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Anscombe's Quartet: why you should visualize your data

July 21th, 2018 anscombes quartet

If you looked at the graphs on the image to the left, you would think that the underlying data points wouldn't share much in common. However, all three data groups share the same mean value. That's right, the average value for these three disparate visual representations are all the same. Not only that, but they also have the same Pearson correlation coefficient.

Pretty neat, right? Well, Frank Anscombe, an English statiscian and the creator of the Anscombe Quartet, wanted to take his example even further: these three graphs also have the exact standard deviation as well. That's right, the three visually different graphs on the left have the same correlation coefficient, mean, and standard deviation!

In this post I'm going to provide some coding examples that definitely prove these figures and plot them as well. Astute readers may notice that there are, in fact, only three different graphs. Anscombe's Quartet has four data sets, with three sharing the same X variable. I have decided for brevity and simplicity to only calculate the three datasets that share the same X variable. Hopefully, by the end of this post, readers will get a full appreciation for how much can be intuited from a graph, even when important statistical measures are exactly the same.

Pearson's Correlation Coefficient

Below X represents your individual item in a list/array, X Bar is the mean for the group, Y is the individual item in your second group, and Y Bar is the mean for the second group.

Let's convert this to a function in python


import numpy as np

def pearson_coefficient(x,y):
    n = len(x)
    x_sum = sum(x)
    y_sum = sum(y)

    x_squared = []
    for xi in x:
        x_squared.append(xi*xi)

    y_squared = []
    for yi in y:
        y_squared.append(yi*yi)

    xy = []
    for xi,yi in zip(x,y):
        xy.append(xi * yi)

    xy_sum = sum(xy)

    correlation = ((n*xy_sum) - (x_sum*y_sum))/(np.sqrt((n*sum(x_squared)-(x_sum**2))*((n*sum(y_squared))-(y_sum**2))))
    return correlation

Next up let's calculate the standard deviation

Below X represents your individual item in a list/array, X Bar is the mean, and n is the number of items in the list

standard deviation formula

def calculate_standard_deviation(list):

    x_minus_xbar_squared = 0
    n = len(list)
    average = sum(list)/n

    for X in list:
        z = (X - average)**2
        x_minus_xbar_squared += z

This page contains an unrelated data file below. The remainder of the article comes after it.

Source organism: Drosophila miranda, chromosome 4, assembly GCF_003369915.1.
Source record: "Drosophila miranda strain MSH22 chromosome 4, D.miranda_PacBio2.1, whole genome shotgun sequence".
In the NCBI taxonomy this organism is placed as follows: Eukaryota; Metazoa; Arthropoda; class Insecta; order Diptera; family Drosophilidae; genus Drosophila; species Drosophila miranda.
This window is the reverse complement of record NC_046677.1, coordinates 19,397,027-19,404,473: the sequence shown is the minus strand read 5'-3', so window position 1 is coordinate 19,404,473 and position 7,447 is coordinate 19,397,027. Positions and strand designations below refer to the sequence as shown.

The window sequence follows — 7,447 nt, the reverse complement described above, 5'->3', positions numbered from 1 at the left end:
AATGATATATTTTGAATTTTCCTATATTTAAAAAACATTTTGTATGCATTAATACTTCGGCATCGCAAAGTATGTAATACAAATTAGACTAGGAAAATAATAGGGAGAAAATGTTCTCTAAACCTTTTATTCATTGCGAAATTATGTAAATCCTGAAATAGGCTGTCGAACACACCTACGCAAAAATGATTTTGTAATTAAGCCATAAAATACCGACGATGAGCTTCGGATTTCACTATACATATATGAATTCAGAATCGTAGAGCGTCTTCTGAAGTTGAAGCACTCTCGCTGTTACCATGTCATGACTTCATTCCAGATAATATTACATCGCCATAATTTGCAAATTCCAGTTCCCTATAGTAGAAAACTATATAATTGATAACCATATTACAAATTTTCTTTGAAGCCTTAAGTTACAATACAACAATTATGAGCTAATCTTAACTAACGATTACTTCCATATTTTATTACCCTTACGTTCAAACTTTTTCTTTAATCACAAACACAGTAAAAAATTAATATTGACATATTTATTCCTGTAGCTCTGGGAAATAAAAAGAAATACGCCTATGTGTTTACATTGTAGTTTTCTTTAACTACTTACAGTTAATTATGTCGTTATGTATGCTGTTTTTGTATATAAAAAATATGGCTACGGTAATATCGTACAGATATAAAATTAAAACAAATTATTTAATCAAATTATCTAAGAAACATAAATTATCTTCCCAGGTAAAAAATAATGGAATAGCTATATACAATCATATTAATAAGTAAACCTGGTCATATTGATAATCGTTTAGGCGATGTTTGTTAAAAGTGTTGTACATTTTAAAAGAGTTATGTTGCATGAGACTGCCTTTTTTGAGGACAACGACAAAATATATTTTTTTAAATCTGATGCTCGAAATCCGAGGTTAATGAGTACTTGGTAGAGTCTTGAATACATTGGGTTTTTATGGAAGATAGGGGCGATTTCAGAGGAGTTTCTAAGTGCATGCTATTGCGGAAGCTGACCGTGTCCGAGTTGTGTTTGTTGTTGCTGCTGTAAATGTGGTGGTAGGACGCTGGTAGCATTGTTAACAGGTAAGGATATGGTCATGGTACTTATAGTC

return np.sqrt(x_minus_xbar_squared/(n-1))

The two functions above should give us all we need to list out and run our code:


import matplotlib.pyplot as plt
plt.style.use('dark_background')

x = [10,8,13,9,11,14,6,4,12,7,5]
y1 = [8.04,6.95,7.58,8.81,8.33,9.96,7.24,4.26,10.84,4.82,5.68]
y2 = [9.14,8.14,8.74,8.77,9.26,8.10,6.13,3.10,9.13,7.26,4.74]
y3 = [7.46,6.77,12.74,7.11,7.81,8.84,6.08,5.39,8.15,6.42,5.73]

print(f'coefficient for y1 is {pearson_coefficient(x,y1)}')
print(f'coefficient for y2 is {pearson_coefficient(x,y2)}')
print(f'coefficient for y3 is {pearson_coefficient(x,y3)}')

print(f'standard deviation of y1 is {calculate_standard_deviation(y1)}')
print(f'standard deviation of y2 is {calculate_standard_deviation(y2)}')
print(f'standard deviation of y3 is {calculate_standard_deviation(y3)}')

print(f'mean of y1 is {sum(y1)/len(y1)}')
print(f'mean of y2 is {sum(y2)/len(y2)}')
print(f'mean of y3 is {sum(y3)/len(y3)}')

plt.subplot(221)
plt.scatter(x,y1)
plt.title('y1')

plt.subplot(222)
plt.scatter(x,y2)
plt.title('y2')

plt.subplot(223)
plt.scatter(x,y3)
plt.title('y3')

plt.show()

Below is the out from the console:


coefficient for y1 is 0.816420516344843
coefficient for y2 is 0.8162365060002422
coefficient for y3 is 0.8162867394895953
standard deviation of y1 is 2.031568135925815
standard deviation of y2 is 2.0316567355016177
standard deviation of y3 is 2.030423601123667
mean of y1 is 7.500909090909093
mean of y2 is 7.500909090909091
mean of y3 is 7.500000000000001

Process finished with exit code 0

Result

As you can see the results are the same up to two and even three decimal places for y1,y2, and y3. Below is the output from matplotlib verifying that the data structures, despite their similar stat ratios, are indeed different.

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